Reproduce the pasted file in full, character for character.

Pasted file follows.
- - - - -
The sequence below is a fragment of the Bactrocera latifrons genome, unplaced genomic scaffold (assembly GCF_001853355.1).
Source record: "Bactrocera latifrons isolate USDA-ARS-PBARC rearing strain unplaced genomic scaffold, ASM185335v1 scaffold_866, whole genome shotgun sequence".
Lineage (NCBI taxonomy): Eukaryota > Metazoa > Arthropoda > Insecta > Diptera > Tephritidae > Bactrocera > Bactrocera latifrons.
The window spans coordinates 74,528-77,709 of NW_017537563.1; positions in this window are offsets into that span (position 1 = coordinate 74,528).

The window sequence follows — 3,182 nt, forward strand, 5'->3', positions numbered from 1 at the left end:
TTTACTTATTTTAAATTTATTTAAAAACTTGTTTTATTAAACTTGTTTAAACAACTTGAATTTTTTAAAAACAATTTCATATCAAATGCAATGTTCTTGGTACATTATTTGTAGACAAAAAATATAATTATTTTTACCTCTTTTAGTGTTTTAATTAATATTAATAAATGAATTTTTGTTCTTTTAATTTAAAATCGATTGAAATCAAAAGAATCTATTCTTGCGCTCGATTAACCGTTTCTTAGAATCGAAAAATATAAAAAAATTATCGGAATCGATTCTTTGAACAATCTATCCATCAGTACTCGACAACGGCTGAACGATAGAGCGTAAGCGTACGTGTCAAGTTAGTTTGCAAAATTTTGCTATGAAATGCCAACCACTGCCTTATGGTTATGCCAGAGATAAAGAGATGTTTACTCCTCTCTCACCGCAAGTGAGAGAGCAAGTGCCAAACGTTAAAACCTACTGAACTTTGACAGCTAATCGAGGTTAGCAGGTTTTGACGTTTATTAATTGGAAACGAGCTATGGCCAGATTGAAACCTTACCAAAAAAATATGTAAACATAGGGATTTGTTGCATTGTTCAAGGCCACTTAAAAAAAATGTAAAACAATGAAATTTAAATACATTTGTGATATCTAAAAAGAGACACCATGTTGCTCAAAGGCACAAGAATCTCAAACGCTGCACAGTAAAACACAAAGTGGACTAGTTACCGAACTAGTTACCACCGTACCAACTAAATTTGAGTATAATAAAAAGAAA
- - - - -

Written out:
The sequence below is a fragment of the Bactrocera latifrons genome, unplaced genomic scaffold (assembly GCF_001853355.1).
Source record: "Bactrocera latifrons isolate USDA-ARS-PBARC rearing strain unplaced genomic scaffold, ASM185335v1 scaffold_866, whole genome shotgun sequence".
Lineage (NCBI taxonomy): Eukaryota > Metazoa > Arthropoda > Insecta > Diptera > Tephritidae > Bactrocera > Bactrocera latifrons.
The window spans coordinates 74,528-77,709 of NW_017537563.1; positions in this window are offsets into that span (position 1 = coordinate 74,528).

The window sequence follows — 3,182 nt, forward strand, 5'->3', positions numbered from 1 at the left end:
TTTACTTATTTTAAATTTATTTAAAAACTTGTTTTATTAAACTTGTTTAAACAACTTGAATTTTTTAAAAACAATTTCATATCAAATGCAATGTTCTTGGTACATTATTTGTAGACAAAAAATATAATTATTTTTACCTCTTTTAGTGTTTTAATTAATATTAATAAATGAATTTTTGTTCTTTTAATTTAAAATCGATTGAAATCAAAAGAATCTATTCTTGCGCTCGATTAACCGTTTCTTAGAATCGAAAAATATAAAAAAATTATCGGAATCGATTCTTTGAACAATCTATCCATCAGTACTCGACAACGGCTGAACGATAGAGCGTAAGCGTACGTGTCAAGTTAGTTTGCAAAATTTTGCTATGAAATGCCAACCACTGCCTTATGGTTATGCCAGAGATAAAGAGATGTTTACTCCTCTCTCACCGCAAGTGAGAGAGCAAGTGCCAAACGTTAAAACCTACTGAACTTTGACAGCTAATCGAGGTTAGCAGGTTTTGACGTTTATTAATTGGAAACGAGCTATGGCCAGATTGAAACCTTACCAAAAAAATATGTAAACATAGGGATTTGTTGCATTGTTCAAGGCCACTTAAAAAAAATGTAAAACAATGAAATTTAAATACATTTGTGATATCTAAAAAGAGACACCATGTTGCTCAAAGGCACAAGAATCTCAAACGCTGCACAGTAAAACACAAAGTGGACTAGTTACCGAACTAGTTACCACCGTACCAACTAAATTTGAGTATAATAAAAAGAAA